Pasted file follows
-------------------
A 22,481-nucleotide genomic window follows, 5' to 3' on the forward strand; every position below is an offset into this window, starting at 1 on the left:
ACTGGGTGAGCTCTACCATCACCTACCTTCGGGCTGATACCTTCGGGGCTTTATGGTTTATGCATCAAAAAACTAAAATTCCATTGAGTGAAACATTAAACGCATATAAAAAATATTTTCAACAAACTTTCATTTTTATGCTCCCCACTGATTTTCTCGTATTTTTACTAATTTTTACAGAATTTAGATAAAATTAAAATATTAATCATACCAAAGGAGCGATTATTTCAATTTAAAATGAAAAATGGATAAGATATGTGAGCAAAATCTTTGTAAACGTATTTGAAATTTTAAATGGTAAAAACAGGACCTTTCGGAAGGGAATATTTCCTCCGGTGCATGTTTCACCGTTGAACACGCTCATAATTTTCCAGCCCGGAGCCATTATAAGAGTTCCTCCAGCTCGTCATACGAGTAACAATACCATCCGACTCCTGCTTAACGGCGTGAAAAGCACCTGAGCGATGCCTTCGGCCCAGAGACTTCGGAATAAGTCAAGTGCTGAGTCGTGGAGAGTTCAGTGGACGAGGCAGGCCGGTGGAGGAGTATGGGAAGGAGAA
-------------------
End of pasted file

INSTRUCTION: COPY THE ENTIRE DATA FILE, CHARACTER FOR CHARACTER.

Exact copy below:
A 22,481-nucleotide genomic window follows, 5' to 3' on the forward strand; every position below is an offset into this window, starting at 1 on the left:
ACTGGGTGAGCTCTACCATCACCTACCTTCGGGCTGATACCTTCGGGGCTTTATGGTTTATGCATCAAAAAACTAAAATTCCATTGAGTGAAACATTAAACGCATATAAAAAATATTTTCAACAAACTTTCATTTTTATGCTCCCCACTGATTTTCTCGTATTTTTACTAATTTTTACAGAATTTAGATAAAATTAAAATATTAATCATACCAAAGGAGCGATTATTTCAATTTAAAATGAAAAATGGATAAGATATGTGAGCAAAATCTTTGTAAACGTATTTGAAATTTTAAATGGTAAAAACAGGACCTTTCGGAAGGGAATATTTCCTCCGGTGCATGTTTCACCGTTGAACACGCTCATAATTTTCCAGCCCGGAGCCATTATAAGAGTTCCTCCAGCTCGTCATACGAGTAACAATACCATCCGACTCCTGCTTAACGGCGTGAAAAGCACCTGAGCGATGCCTTCGGCCCAGAGACTTCGGAATAAGTCAAGTGCTGAGTCGTGGAGAGTTCAGTGGACGAGGCAGGCCGGTGGAGGAGTATGGGAAGGAGAA